As the few people said their goodbyes and headed for their cars, a caretaker came through with his happy frolicking black lab. He looked at the stone and said “Oh–Walter’s gone is he?” I nodded and he apologized for the dog sniffing the grave, saying they passed by there every day and the dog was accustomed to walking through the plots. I told him my father, a great dog lover, would be happy to know that the dog would be coming to pay his respects.

Author: kaytisweetlandrasmussen83

I am a retired fine arts teacher, sculptor/painter, writer, and a native Californian. I love my family,dogs, horses, movies, reading and music, probably in that order. I have been married forever to a very nice man who is nice to old ladies, dogs and children.

12 thoughts on “PAY ATTENTION TO THE SILENCE Kate’s Journal”

  1. What a great story, Kayti. I too am fond of grave-yards and even visited the best of them all, in Buenos Aires many years ago. I must say though that your Dr A cousin’s choice of a rough rock instead of a marble slab is admirable. Always truly sad when babies are buried. I enjoyed reading this. Thank you Kayti.


    1. We enjoy the old grave yards–you can almost reconstruct the people and the history of the community. I especially loved the old ones in Paris and try to slip in a visit now and then. Such old and familiar names.
      Here on the East coast there are many Revolutionary and Civil War graveyards. My American ancestors came here early, in 1630, and I have chronicled the stones there. It isn’t as interesting to see modern ones with their flat bronze markers sunk into the ground. One of the most fun places was in Jamaica where tombs are above ground because of the water table, and baby goats frolick over them.


      1. I remember my (late) daughter visiting Oscar Wilde’s grave in Paris. I was so proud of her. Russia is big on graves too. One can see whole families taking their picnic baskets there and have a good time with the dearly departed. Graves should always be well looked after, I think.
        I don’t want any plastic flowers.


  2. This post is a winner! What a vital storyteller you are, AK. The last scene, with the old dog pausing to sniff the grave is a hoot. I hope you are continuing to improve each day.


  3. I used to be anti-plastic flowers, too, but I’ve mellowed over time. Granted, they can be a little over-the-top, especially with the various other offerings that are left, but they’re colorful, and generally well-tended. I just came across an isolated black cemetery a couple of weeks ago. Even though it was down a dirt road, hidden away in the trees where it couldn’t be seen by anyone who didn’t know where it was, it was filled with flowers: all plastic, but fresh and neat. The message was clear: someone still cares.

    As a matter of fact, when I took my mother’s ashes to Iowa for burial with Dad, I left artificial geraniums at the grave. They weren’t plastic, but some of that high-quality silk. Still, as a solution for someone who can’t travel a thousand miles to tend a grave on a regular basis, it works.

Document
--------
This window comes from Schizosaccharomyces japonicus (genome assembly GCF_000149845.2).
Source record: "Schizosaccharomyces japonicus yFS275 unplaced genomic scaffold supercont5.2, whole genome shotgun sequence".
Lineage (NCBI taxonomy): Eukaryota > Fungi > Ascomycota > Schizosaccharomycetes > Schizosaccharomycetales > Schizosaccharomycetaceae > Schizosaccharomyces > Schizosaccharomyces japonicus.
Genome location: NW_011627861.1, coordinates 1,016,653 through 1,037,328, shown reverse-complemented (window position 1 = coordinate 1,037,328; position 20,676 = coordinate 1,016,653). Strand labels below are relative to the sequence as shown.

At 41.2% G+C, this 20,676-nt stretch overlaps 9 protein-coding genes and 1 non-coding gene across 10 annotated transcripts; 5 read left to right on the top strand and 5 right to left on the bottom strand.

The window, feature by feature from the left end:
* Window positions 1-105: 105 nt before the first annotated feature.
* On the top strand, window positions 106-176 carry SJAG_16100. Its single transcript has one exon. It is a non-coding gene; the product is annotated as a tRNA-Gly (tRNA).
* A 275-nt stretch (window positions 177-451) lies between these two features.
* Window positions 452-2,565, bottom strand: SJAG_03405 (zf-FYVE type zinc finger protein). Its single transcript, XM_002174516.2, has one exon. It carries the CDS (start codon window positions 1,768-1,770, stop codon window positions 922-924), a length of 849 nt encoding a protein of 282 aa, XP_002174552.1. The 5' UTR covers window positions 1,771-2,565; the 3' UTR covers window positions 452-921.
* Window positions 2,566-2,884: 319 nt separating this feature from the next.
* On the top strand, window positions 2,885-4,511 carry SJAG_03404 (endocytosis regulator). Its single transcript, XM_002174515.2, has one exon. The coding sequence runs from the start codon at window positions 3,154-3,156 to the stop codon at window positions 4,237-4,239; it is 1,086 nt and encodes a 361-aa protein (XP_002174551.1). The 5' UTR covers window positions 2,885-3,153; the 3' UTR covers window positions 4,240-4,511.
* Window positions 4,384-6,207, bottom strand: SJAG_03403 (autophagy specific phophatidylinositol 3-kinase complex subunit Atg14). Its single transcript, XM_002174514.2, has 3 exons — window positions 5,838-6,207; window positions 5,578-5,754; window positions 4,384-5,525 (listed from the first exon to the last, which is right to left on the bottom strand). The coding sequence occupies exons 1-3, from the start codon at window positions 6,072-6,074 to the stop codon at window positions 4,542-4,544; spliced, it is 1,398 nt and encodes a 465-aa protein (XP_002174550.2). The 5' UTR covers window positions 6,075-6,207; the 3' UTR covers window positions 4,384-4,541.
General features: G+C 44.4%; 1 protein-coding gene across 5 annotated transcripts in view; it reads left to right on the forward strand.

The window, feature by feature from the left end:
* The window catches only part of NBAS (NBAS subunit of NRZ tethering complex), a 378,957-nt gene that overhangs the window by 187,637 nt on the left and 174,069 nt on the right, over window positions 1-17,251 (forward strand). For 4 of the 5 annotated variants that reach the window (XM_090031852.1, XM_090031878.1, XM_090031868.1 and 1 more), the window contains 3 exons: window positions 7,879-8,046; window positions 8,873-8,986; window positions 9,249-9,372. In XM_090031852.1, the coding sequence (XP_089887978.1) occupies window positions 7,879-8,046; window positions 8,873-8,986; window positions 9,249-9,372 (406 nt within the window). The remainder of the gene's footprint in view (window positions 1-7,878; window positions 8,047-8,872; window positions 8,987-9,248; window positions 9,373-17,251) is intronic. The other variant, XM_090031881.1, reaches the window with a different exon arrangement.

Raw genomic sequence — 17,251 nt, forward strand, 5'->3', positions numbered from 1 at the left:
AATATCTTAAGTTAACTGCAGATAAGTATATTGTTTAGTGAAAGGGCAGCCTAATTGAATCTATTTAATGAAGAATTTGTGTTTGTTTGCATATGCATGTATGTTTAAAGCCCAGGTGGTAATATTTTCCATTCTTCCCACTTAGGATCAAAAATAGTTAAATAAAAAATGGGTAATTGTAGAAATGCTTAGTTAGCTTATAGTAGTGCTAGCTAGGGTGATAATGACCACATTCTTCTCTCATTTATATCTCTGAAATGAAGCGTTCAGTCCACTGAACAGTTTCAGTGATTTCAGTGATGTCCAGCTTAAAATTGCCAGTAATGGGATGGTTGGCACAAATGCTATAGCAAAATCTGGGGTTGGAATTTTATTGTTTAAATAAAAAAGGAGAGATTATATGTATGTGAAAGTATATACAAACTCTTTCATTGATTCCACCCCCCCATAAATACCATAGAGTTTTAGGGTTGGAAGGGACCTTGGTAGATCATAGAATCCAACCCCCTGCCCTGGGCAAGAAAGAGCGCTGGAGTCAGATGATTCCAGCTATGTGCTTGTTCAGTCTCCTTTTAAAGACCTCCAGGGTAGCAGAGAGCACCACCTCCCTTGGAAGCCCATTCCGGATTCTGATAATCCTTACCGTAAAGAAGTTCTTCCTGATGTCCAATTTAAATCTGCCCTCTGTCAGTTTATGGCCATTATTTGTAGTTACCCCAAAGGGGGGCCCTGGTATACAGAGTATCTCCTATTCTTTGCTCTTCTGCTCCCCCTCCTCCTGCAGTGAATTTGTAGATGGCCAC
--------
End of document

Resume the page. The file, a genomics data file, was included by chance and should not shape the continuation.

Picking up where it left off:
I’ve seen a few of those rough-rock markers around, and like them. The old cemeteries in Texas are interesting because of the tales they tell of the various ethnic communities who lived here. On my way home from my last trip from the hill country, I passed the church and graveyard in Danevang (!), and I was surprised by the Vietnamese section of the Palacios cemetery.

    Cemetery caretakers and gravediggers are interesting sorts. The fellow who dug my mother’s grave was a tall dude, who used his body to measure things. For a box of ashes, he dug until the hole was deep enough that he could step into it up to his knee. For a coffin, waist-high was the ticket. Why do these things make me laugh so? πŸ™‚


    1. Danevang! Who knew? How in the heck did those old Danes find their way down to Texas? Fascinating, and they even have the Lutheran cemetery.

      The old cemeteries are the most interesting of course. And to see whole families clustered together for eternity is a comfort I’m sure.

      When Dr. A’s father sold the trucking company, he bought up several different businesses. One summer evening after a family BBQ he told us that if we could guess what he just bought we could have part of it. No one could guess that it was a cemetery/crematorium here in town! No one guessed and took him up on it. He didn’t keep it long. It has a Japanese section with old farm families in the area.

      I retract my feeling about plastic flowers; I can see they have their place. When I was young I couldn’t understand why there was no “sign off” date on some stones. Of course people move away and are not buried where they had planned to be. The flat bronze plaques are not as interesting as the stones, though they tell the same stories.

      I love how the caretaker measured the depth of his hole. I had a green felt card table cover with fringe on it which substituted for a gravecover. Needless to say I never told a bridge group where it had last served its purpose.